The Levine Report stresses the need for greater emphasis on prevention of HIV infection. In addition to a stronger vaccine research effort, the report urged NIH to develop a Prevention Science Agenda combining biomedical interventions -- such as microbicides, female-controlled barriers, methods to prevent mother-to-child transmission, and STD prevention and treatment -- with behavioral interventions. OAR convened a group of experts, chaired by Dr. James Curran of Emory University, to assist us in identifying the most promising areas for additional investment. OAR will provide additional resources to the institutes to fund proposals devoted to HIV prevention.

With these actions, OAR believes that the necessary balance has been established between research to develop treatments for those who are infected and to develop vaccines and other prevention methods for those who are at risk. This balance is a delicate one, and may shift as science progresses.

Thus, the FY 98 budget request for AIDS research has been crafted to reflect the recommendations of the Levine Report and the broad consensus on the current scientific opportunities. The scientific priorities that have framed this request are:

  • A rededication to fundamental science, emphasizing investigator-initiated research;

  • A stronger vaccine research and development effort with the goal of bringing products to clinical trials as soon as warranted;

  • An augmentation of research efforts to better understand the human immune system;

  • An emphasis on prevention science research, including enhanced studies of risk-taking behavior and the development of strategies to avert infection;

  • A vigorous therapeutic research program, emphasizing both drug discovery and an efficient clinical trials system, with additional emphasis on increased participation of women and minorities.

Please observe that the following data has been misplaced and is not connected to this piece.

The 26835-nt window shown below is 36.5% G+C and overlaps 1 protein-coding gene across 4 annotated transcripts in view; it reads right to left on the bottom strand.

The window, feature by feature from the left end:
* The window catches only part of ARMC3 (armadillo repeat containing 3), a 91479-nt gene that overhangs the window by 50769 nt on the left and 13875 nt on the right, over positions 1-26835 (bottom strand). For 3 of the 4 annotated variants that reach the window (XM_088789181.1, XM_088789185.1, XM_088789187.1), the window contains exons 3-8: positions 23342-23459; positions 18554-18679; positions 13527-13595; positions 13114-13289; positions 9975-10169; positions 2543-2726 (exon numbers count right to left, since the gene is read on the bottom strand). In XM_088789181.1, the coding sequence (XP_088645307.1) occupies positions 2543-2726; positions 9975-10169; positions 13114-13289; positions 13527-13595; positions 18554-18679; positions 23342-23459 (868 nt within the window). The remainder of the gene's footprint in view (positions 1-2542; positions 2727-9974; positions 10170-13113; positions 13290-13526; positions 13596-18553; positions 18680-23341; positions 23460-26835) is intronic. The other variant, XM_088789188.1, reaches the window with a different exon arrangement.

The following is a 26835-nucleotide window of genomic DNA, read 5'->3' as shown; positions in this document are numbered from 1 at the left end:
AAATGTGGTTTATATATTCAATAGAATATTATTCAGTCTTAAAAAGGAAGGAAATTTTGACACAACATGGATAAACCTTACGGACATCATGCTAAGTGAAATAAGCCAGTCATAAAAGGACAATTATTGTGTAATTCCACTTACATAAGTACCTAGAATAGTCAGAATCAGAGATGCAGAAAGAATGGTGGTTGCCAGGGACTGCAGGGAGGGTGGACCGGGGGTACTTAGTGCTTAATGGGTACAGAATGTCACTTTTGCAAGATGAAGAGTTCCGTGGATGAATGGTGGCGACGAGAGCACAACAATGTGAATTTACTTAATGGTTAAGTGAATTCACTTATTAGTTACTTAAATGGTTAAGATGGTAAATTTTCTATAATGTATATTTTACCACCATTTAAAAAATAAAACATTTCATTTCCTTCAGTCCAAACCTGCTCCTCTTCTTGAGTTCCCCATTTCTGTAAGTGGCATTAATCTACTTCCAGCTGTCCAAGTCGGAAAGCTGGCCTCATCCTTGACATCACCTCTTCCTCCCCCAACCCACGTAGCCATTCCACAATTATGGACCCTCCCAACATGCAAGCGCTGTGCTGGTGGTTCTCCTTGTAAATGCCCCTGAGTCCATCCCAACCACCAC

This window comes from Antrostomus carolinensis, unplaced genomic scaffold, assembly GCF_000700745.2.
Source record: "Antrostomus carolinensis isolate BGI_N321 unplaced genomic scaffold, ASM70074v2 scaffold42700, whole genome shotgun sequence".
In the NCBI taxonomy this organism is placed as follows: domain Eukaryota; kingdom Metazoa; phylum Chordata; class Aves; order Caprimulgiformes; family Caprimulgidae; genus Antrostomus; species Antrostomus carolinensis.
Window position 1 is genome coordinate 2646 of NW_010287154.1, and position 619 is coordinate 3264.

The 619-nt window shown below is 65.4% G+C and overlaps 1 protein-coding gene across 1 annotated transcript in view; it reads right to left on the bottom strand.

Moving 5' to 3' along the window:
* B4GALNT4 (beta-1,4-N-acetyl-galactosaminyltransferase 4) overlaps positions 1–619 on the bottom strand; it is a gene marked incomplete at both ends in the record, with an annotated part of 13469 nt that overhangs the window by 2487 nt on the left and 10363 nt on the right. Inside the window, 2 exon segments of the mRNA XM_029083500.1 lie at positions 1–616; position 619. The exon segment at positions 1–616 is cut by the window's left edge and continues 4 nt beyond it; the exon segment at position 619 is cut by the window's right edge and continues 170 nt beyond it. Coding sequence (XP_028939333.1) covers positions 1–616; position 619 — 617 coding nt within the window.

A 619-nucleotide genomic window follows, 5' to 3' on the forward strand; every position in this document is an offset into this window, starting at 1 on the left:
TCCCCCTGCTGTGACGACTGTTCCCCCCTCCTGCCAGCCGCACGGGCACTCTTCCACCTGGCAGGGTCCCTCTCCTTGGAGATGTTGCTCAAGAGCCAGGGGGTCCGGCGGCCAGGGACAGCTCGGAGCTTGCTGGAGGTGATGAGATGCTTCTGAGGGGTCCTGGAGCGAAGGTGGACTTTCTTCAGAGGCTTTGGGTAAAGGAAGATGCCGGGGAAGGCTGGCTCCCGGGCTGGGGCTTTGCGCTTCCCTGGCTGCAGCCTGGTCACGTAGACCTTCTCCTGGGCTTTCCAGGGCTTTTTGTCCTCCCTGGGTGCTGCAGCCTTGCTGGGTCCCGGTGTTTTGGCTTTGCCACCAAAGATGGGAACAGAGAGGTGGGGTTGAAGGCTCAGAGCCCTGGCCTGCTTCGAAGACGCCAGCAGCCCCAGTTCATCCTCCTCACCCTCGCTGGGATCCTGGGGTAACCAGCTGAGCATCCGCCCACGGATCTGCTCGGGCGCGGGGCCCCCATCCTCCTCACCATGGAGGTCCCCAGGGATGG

Mr. Chairman, we are reaping the rewards of years of work by dedicated scientists. Those who met at the Stone House set a new course for AIDS research, building a stronger foundation of basic science and relying on the ingenuity and creativity of investigators. Following that course, we have gained new knowledge of the basic biology of HIV and developed new targets for therapies and vaccine development. But we cannot diminish our efforts, for we are just beginning to unlock the mysteries of this disease. The science of AIDS is moving forward and opening whole new areas of research that can advance the treatment and prevention not only of AIDS, but of a vast number of other diseases as well.

The Office of AIDS Research requests a consolidated appropriation of $1,540,765,000 for NIH AIDS research through the OAR. The budget authorities provided to the Office of AIDS Research, allowing us to make resources available where the greatest opportunities lie, are even more critical today as the scientific opportunities are constantly changing. We are grateful to the Committee for your continued support for AIDS research and for providing us the flexibility critical to meeting these enormous scientific challenges. I would be pleased to answer any questions.